There is nothing pretentious about the way Alligator reveals itself, nothing overbearing or confusing; it just slides by, always laughably good.
The National make music that is the sound of hanging out for too long in too many bars in Brooklyn, drinking and talking about all the bands that every really Mattered and trying to figure out how to place themselves in the discussion.
The National may sound like a garage band turned down, but there's as much primal energy lurking behind Alligator as in any mop-topped group of city kids with bloodstained Danelectros in a dusty warehouse.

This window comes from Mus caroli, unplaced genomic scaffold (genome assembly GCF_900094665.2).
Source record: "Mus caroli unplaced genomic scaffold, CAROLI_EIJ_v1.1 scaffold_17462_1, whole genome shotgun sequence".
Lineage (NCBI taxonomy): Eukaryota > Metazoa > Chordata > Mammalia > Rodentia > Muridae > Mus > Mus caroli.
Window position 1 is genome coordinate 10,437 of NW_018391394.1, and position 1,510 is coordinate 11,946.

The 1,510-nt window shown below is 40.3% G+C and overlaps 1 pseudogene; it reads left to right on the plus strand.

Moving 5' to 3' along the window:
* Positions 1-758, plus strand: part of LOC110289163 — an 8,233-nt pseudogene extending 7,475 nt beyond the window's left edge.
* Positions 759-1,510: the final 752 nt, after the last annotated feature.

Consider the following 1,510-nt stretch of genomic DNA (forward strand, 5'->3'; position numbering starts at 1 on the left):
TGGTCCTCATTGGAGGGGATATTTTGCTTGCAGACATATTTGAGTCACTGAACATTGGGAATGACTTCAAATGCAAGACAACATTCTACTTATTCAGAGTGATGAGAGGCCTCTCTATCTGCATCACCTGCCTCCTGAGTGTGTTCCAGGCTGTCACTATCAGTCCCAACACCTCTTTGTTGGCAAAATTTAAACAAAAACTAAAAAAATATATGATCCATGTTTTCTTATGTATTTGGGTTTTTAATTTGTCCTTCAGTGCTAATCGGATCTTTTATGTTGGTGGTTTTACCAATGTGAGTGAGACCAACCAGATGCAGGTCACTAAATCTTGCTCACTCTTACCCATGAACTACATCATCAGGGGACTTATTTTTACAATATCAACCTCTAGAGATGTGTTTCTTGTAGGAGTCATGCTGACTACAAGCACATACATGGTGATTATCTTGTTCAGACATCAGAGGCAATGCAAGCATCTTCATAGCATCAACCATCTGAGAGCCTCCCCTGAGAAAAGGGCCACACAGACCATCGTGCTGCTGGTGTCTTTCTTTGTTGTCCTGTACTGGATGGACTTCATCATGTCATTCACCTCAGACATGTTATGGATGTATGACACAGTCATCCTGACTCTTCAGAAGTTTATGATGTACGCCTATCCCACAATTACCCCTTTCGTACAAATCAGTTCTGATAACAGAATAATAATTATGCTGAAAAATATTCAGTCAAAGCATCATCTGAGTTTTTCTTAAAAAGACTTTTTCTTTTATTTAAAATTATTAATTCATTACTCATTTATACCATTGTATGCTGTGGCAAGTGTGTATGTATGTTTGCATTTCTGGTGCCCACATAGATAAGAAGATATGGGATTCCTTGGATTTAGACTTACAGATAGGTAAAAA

Massed vocals and backing harmonies are two of the few things the National have added to their sound since their last album, and though Alligator is satisfying and engaging, it's not quite as bracing as their stellar sophomore outing, 2003's Sad Songs for Dirty Lovers.
Musically, there’s a mix and match approach to much of Alligator that works quite well. The band excels at establishing a mood and then playing within the dynamics of the song to keep things constantly moving and fresh.
He spends the rest of this NYC band's third album rummaging among churning grooves and shambling New Wave rips, turning up depressed guitar poetry that's both elegantly wasted and kinda murky.
|# 61 -||NME (2000s)|
|# 220 -||NME Top 500 of All Time|
|# 40 -||Pitchfork (2000s)|
|# 74 -||Pitchfork: The People's List|